The SAT and the ACT Battle Over Score Comparisons

ACT on the new SAT: “We’re not having it. And neither should you.”

Tensions between the organizations that make the ACT and the SAT are flaring after the CEO of the ACT denounced the concordance tables recently released by The College Board.

You can read the full statement here.

These tables supposedly allow students to compare their performances on the new SAT and the ACT. By using these tables, for example, a student who got a 35 on the ACT and a 1500 on the new SAT would know to submit the 35 on the ACT, which equates to a 1570 on the new SAT, to colleges rather than the 1500 on the new SAT.

For students who find the tables hard to use, The College Board even developed a SAT Score Converter App, which will translate New SAT scores to old SAT scores as well as ACT scores.

Sounds good so far, right?

Apparently, The College Board cut the ACT out of the creation of the concordance tables. Furthermore, The College Board did not wait until they had a full year’s worth of data before trying to compare student scores on the New SAT with those of the ACT, potentially misleading students by making error-prone comparisons based on insufficient data.

In response, the ACT has called the tables “a bridge too far,” saying that “the College Board has taken it upon itself not only to describe what its scores mean, but what ACT’s scores mean.”

“ACT remains eager to engage the higher education community in conducting a rigorous concordance between scores on the ACT and the new SAT—when the data are available. That will be in about a year.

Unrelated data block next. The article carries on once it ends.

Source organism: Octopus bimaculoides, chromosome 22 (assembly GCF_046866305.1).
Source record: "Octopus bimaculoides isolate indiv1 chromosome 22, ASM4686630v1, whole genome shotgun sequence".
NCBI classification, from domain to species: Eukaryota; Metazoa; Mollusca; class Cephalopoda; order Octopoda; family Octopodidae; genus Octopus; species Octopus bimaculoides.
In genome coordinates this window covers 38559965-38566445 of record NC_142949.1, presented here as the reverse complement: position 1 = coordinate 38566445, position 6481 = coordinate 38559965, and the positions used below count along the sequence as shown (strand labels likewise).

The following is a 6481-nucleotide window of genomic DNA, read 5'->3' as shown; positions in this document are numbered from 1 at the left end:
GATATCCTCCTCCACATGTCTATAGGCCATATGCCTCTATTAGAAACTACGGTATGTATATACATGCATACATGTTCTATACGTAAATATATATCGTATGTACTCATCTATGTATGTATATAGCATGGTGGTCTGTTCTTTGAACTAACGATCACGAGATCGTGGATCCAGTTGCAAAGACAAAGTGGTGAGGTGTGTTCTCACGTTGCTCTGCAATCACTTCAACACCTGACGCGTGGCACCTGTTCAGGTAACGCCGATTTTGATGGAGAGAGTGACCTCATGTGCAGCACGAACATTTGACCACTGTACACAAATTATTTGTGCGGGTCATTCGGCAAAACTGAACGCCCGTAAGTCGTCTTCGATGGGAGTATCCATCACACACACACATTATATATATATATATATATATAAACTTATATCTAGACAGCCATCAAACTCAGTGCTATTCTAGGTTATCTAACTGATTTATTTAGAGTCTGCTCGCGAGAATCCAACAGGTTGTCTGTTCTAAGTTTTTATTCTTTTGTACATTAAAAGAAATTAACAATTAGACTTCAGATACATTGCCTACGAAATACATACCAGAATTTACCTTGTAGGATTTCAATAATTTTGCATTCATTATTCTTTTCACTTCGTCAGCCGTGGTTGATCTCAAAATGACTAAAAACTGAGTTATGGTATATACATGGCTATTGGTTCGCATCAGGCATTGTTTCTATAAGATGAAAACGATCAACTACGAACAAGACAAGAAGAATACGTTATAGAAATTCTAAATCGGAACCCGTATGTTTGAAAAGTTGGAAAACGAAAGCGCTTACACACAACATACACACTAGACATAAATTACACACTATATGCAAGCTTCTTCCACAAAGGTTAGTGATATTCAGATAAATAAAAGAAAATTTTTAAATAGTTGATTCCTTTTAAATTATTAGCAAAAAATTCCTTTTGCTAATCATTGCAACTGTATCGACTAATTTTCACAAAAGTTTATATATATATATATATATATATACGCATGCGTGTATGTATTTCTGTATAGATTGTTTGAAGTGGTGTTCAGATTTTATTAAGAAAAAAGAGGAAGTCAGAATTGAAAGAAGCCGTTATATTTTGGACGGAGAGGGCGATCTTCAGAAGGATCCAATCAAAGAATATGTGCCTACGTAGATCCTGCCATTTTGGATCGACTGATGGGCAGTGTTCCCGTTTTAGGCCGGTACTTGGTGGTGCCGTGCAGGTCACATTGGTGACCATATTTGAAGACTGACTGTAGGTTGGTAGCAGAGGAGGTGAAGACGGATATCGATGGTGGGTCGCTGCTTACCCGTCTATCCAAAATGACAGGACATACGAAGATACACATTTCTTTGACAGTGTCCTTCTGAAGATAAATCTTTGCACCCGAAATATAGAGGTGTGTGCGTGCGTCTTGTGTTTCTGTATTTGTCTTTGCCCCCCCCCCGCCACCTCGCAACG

Until then, we urge you not to use the SAT Score Converter. And not to listen to messages suggesting the old SAT and the new SAT, or even the ACT, are comparable.”

This isn’t the first time the ACT and The College Board have butted heads. The College Board has been waging a war with the ACT over contracts for state-level testing. The aggression simply hasn’t stopped since the ACT overtook the SAT as the most widely-taken test in the country last year.

As a teacher and author, I just have to say I find this intensifying fight between rivals quite amusing. Though some are strongly advising everyone to take the ACT while The College Board figures out its mess, my perspective is one that’s more opportunistic: Take the test that you like more and that you’ll do better on. After all, the whole point is to give yourself the best chance in college admissions.

And if you’re considering both the SAT and the ACT, you might as well use those concordance tables to give you a rough idea of how your scores might compare. Even if they’re dubious, there’s no alternative and I suspect many colleges will be using the very same tables to compare you with other students.


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